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Patriots reflect on QB Tom Brady's ability to rekindle motivation

By
Alex Butler
New England Patriots quarterback Tom Brady speaks to reporters after arriving at Super Bowl Opening Night Monday at the State Farm Arena in Atlanta. Photo by Kevin Dietsch/UPI
New England Patriots quarterback Tom Brady speaks to reporters after arriving at Super Bowl Opening Night Monday at the State Farm Arena in Atlanta. Photo by Kevin Dietsch/UPI | License Photo

ATLANTA, Jan. 30 (UPI) -- Can a five-time Super Bowl champion, three-time NFL MVP and arguably the greatest football player of all time ever be an underdog?

That's what Tom Brady has been selling fans this postseason. While some of his New England Patriots teammates aren't completely buying that narrative -- entering a Super Bowl LIII matchup on Sunday against the Los Angeles Rams -- they can't help but respect it.

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Brady, 41, has literally done it all during his illustrious NFL tenure. He has enough accolades for multiple bronze busts in the halls of Canton, Ohio. But still, he wants more.

He figuratively dropped the mic after the Patriots reached the AFC Championship game, telling CBS in a post-game interview that everyone thinks the Patriots "suck and can't win games."

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"We'll see," he added, before the Patriots beat the Kansas City Chiefs to reach Brady's third consecutive Super Bowl. Brady has reached the NFL's biggest stage nine times.

Where does his motivation come from? Part of it is that master motivator Bill Belichick and his coaching staff have continued to push "do your job" or "no days off" among other slogans.

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New England Patriots quarterback Tom Brady greets fans wen he arrives at Super Bowl Opening Night on Monday at the State Farm Arena in Atlanta. Photo by Kevin Dietsch/UPI

"It's really about what we think we can do," Brady said. "One of the things we've talked about is ignoring the noise. We use everything to motivate us. I feel like for a long time people have expected us to do so well. Those are good expectations to have but also a little unrealistic at times.

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"I really feel like this team came together when we needed to."

He proclaimed on Sunday there is a "zero percent" chance he doesn't return to the team for a 20th season in 2019, over annual speculation that his career is nearing its end.

While some viewed Brady's 2018 campaign as a "down year" by his standard, he put up above-average statistics. He completed 65.8 percent of his throws -- the fifth-most accurate season of his career. He passed for 4,355 yards -- his seventh-best total. He threw 29 scores -- 0.3 more than his season average during is career.

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"It's just unbelievable," Patriots tight end Rob Gronkowski said. "He's always feeling good. He's always motivated. He's always working hard. He's a great teammate and he motivates players around him. So it's awesome to be a part of his legacy."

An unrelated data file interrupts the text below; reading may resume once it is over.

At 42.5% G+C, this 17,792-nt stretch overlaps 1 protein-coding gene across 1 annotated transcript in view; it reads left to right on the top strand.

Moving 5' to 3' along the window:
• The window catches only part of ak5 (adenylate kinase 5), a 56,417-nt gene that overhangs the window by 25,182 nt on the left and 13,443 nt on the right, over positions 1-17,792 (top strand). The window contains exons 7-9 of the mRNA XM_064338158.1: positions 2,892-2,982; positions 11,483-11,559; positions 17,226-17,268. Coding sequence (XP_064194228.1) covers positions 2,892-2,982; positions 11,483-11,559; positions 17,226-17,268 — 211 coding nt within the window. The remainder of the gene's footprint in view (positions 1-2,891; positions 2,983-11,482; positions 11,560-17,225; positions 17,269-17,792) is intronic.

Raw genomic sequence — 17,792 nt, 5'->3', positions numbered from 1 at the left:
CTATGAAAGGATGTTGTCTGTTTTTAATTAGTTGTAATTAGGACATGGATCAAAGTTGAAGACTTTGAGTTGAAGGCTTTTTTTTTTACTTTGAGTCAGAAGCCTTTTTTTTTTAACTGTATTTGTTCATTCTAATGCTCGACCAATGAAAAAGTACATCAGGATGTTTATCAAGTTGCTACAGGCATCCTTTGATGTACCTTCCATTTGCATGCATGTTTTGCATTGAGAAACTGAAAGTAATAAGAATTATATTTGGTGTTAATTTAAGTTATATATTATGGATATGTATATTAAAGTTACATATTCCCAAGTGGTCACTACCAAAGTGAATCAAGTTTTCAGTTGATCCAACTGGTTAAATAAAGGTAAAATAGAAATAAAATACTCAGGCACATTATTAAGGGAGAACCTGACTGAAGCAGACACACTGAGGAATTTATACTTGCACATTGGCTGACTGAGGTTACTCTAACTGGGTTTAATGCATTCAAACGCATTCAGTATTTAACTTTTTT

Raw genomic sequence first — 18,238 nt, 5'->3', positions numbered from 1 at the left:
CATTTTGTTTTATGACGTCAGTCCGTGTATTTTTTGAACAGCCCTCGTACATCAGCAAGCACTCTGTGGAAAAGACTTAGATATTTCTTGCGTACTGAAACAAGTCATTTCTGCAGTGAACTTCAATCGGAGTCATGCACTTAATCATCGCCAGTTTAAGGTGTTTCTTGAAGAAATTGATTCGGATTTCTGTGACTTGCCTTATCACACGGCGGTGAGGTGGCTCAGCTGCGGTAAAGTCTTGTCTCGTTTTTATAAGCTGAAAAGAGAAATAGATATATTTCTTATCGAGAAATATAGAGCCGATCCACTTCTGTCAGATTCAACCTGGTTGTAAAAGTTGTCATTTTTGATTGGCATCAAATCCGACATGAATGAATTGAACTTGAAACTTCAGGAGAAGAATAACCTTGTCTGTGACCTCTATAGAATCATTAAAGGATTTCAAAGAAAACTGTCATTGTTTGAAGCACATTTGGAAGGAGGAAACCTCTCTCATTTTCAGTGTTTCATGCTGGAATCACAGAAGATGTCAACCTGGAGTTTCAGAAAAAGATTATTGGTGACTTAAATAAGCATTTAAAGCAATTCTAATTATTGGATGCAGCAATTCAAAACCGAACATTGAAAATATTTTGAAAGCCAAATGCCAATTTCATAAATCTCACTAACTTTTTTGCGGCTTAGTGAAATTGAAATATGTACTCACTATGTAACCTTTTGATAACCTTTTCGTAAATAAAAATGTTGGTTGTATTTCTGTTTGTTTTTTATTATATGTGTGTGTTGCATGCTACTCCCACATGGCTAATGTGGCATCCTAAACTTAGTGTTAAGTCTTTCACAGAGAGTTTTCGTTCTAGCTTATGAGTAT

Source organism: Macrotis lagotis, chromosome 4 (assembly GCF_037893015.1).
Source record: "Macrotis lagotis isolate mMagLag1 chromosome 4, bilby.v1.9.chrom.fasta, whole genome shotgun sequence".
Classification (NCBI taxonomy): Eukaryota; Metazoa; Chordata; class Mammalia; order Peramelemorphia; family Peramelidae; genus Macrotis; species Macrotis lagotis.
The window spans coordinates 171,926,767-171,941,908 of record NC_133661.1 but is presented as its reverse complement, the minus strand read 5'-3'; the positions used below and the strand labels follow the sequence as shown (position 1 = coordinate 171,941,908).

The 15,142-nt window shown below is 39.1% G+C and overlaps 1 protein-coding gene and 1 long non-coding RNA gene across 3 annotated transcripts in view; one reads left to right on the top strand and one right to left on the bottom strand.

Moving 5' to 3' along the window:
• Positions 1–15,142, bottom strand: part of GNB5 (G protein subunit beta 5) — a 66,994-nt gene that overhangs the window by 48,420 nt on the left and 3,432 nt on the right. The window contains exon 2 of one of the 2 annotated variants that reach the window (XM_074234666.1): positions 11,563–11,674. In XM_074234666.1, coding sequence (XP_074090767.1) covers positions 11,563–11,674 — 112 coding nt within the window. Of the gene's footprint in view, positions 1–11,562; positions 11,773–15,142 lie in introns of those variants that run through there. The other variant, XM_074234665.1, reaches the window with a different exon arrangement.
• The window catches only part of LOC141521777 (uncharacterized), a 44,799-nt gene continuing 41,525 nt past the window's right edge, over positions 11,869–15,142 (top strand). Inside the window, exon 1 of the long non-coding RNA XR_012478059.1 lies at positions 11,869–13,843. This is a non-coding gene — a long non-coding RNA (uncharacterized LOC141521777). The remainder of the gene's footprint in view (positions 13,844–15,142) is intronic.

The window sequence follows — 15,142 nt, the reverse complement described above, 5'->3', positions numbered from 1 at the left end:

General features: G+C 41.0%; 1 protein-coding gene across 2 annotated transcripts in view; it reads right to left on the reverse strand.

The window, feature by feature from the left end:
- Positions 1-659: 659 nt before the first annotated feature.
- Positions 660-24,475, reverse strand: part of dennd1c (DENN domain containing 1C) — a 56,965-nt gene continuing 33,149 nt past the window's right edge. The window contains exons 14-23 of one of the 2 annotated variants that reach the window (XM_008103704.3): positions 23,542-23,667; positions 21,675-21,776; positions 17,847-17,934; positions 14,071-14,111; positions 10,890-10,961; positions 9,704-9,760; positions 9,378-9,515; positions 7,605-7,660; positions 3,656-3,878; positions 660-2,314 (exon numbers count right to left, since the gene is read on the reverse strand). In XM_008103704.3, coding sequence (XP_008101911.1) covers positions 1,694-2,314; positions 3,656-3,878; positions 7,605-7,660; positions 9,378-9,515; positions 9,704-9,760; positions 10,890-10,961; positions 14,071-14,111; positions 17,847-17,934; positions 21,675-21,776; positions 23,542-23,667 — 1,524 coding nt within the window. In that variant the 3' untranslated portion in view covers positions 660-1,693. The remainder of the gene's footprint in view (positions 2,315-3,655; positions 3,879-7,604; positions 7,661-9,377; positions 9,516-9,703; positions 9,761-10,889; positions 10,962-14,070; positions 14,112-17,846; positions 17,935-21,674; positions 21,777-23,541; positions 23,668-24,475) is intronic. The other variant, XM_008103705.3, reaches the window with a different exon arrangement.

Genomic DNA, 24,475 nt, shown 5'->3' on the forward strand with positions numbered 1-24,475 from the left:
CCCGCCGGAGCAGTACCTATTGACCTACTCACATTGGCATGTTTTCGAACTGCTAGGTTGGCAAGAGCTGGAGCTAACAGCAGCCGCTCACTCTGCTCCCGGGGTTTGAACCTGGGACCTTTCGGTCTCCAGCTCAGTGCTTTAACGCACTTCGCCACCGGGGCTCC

Rams cornerback Nickell Robey-Coleman added more motivation for Brady when he told Bleacher Report that "age has definitely taken a toll" on Brady.

Robey-Coleman attempted to backpedal like he was facing a speedster wide receiver when he was pressed about the comments on Monday, still referring to Brady as the "GOAT," greatest of all time.

But the stone was already turned for Brady.

"For the most part I ignore the noise, but every once in a while something trickles in," Brady said.

"It's part of who I am," Brady added. "It's part of my DNA. I think those emotions run really deep. When I get them kinda scratched at, I think it's great motivation for me."

Running back James White has proved to be one of Brady's best sidekicks in his biggest games. He said the Patriots' motivations don't only flow from Brady. He also said Brady isn't the only Patriots player targeted by the "haters."

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"A lot of people doubted us at the beginning of the year with the slow start or whatever," White said. "We know what we are capable of as a team and we stood together in the locker room no matter what was going on, up or down. We just work very well together."

White called Brady the ultimate competitor, ultimate teammate and a great person, but also the Patriots' unquestioned "leader."

"We see a guy that has had so much success in this league for such a long time we only want to emulate it," White said.

But not all of the Patriots are sold on the narratives.

Julian Edelman -- who was on the receiving end of one of the Patriots' most iconic Super Bowl moments -- says he has heard it all before.

New England Patriots quarterback Tom Brady (12) has completed 63.3 percent of his passes for 10,917 yards, 73 touchdowns and 33 interceptions in 39 career postseason games. He has a 29-10 record in the playoffs. Photo by Kyle Rivas/UPI

"I honestly don't think any of it is new," Edelman said. "I think it's a bunch of recycled bull [expletive]. Each year you guys hear like a new saying that we use all the time."

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It seems to be working for the Rams' Foxborough foes. With another Lombardi Trophy on Sunday, Brady would not only answer the critics, he'd also set the record for the most Super Bowl victories in NFL history.

"It has been different teams every year," Brady said. "We have fought through different adversities every year and we have played great teams in the Super Bowl ... It's going to be a great game. We are going to work hard to get everything out of the way and put all of the distractions aside."

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